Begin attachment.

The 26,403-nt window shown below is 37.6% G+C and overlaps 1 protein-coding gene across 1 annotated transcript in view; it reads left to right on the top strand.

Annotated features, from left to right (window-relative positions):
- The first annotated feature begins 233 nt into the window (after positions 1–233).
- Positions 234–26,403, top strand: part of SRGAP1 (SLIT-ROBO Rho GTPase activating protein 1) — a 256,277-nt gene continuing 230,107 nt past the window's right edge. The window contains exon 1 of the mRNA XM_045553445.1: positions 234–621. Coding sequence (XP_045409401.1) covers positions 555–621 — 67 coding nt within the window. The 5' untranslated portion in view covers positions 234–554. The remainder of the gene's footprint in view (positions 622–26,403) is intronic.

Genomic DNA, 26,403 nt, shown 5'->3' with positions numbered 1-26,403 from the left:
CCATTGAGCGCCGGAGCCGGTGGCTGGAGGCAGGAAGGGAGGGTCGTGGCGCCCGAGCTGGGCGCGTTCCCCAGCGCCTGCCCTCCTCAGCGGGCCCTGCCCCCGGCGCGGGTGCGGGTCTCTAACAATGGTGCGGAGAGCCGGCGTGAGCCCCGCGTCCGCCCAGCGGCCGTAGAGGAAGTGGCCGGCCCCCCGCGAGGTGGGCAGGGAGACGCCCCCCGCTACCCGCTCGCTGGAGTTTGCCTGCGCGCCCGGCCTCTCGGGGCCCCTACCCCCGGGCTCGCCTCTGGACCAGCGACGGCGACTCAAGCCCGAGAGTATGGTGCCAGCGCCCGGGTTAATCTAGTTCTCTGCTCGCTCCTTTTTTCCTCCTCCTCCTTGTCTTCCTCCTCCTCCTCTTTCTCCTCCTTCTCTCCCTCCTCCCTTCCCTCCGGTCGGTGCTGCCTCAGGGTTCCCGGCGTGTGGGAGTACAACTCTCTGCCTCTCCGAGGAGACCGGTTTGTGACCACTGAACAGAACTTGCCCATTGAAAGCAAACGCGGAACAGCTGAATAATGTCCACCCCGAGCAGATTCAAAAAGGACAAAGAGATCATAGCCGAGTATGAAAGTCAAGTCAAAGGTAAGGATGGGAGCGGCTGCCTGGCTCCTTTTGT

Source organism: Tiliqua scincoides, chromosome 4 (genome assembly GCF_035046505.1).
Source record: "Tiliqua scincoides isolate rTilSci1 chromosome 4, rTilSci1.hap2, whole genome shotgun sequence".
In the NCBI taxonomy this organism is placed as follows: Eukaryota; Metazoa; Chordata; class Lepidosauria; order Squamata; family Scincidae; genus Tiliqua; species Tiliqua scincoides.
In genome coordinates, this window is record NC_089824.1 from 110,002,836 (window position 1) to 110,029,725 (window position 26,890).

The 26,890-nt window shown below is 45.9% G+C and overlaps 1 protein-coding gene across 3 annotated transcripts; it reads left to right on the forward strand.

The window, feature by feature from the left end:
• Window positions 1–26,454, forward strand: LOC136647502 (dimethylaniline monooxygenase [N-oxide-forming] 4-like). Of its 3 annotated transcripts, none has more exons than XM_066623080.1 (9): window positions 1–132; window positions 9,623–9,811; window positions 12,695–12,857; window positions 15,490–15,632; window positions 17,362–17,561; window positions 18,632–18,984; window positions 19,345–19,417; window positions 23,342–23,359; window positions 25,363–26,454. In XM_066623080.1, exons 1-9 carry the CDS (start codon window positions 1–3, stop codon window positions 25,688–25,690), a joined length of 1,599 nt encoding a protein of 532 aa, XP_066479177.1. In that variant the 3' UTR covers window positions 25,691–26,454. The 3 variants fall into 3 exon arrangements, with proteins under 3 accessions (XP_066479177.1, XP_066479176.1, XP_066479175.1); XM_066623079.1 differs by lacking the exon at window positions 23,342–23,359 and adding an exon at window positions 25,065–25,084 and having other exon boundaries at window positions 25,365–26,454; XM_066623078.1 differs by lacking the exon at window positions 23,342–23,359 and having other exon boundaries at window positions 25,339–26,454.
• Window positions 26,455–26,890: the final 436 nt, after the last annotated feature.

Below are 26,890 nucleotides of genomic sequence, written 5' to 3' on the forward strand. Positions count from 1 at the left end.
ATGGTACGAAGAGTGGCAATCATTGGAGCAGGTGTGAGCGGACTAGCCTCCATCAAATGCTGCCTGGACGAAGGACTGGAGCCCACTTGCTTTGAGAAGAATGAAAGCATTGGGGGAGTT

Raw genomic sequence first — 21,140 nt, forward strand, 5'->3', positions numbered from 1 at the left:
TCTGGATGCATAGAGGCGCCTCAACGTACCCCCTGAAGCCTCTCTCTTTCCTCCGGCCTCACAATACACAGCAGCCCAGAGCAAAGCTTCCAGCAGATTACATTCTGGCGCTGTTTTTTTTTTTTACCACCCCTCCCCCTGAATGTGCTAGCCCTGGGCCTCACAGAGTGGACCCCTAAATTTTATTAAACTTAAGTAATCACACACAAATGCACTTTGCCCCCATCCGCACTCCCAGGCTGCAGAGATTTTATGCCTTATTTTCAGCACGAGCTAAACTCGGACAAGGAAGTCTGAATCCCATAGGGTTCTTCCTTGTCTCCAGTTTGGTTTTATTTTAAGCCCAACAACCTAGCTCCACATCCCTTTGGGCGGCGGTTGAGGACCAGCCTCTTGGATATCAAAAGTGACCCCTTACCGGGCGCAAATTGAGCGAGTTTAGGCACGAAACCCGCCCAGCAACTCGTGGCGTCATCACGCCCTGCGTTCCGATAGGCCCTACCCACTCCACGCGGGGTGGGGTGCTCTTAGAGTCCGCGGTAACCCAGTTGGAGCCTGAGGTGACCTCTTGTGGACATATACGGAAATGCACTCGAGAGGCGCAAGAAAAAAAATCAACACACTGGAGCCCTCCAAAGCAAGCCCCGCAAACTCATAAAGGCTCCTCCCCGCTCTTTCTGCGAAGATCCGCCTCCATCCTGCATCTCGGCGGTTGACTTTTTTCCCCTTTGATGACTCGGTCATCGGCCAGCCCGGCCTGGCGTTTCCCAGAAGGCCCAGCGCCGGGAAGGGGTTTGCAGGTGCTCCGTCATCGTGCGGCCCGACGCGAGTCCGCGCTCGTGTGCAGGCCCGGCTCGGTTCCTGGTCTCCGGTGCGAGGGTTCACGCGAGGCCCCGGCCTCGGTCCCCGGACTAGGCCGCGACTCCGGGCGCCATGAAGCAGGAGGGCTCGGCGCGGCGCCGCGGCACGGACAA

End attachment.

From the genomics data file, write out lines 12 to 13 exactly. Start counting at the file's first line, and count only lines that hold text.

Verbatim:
The window, feature by feature from the left end:
• Window positions 1–26,454, forward strand: LOC136647502 (dimethylaniline monooxygenase [N-oxide-forming] 4-like). Of its 3 annotated transcripts, none has more exons than XM_066623080.1 (9): window positions 1–132; window positions 9,623–9,811; window positions 12,695–12,857; window positions 15,490–15,632; window positions 17,362–17,561; window positions 18,632–18,984; window positions 19,345–19,417; window positions 23,342–23,359; window positions 25,363–26,454. In XM_066623080.1, exons 1-9 carry the CDS (start codon window positions 1–3, stop codon window positions 25,688–25,690), a joined length of 1,599 nt encoding a protein of 532 aa, XP_066479177.1. In that variant the 3' UTR covers window positions 25,691–26,454. The 3 variants fall into 3 exon arrangements, with proteins under 3 accessions (XP_066479177.1, XP_066479176.1, XP_066479175.1); XM_066623079.1 differs by lacking the exon at window positions 23,342–23,359 and adding an exon at window positions 25,065–25,084 and having other exon boundaries at window positions 25,365–26,454; XM_066623078.1 differs by lacking the exon at window positions 23,342–23,359 and having other exon boundaries at window positions 25,339–26,454.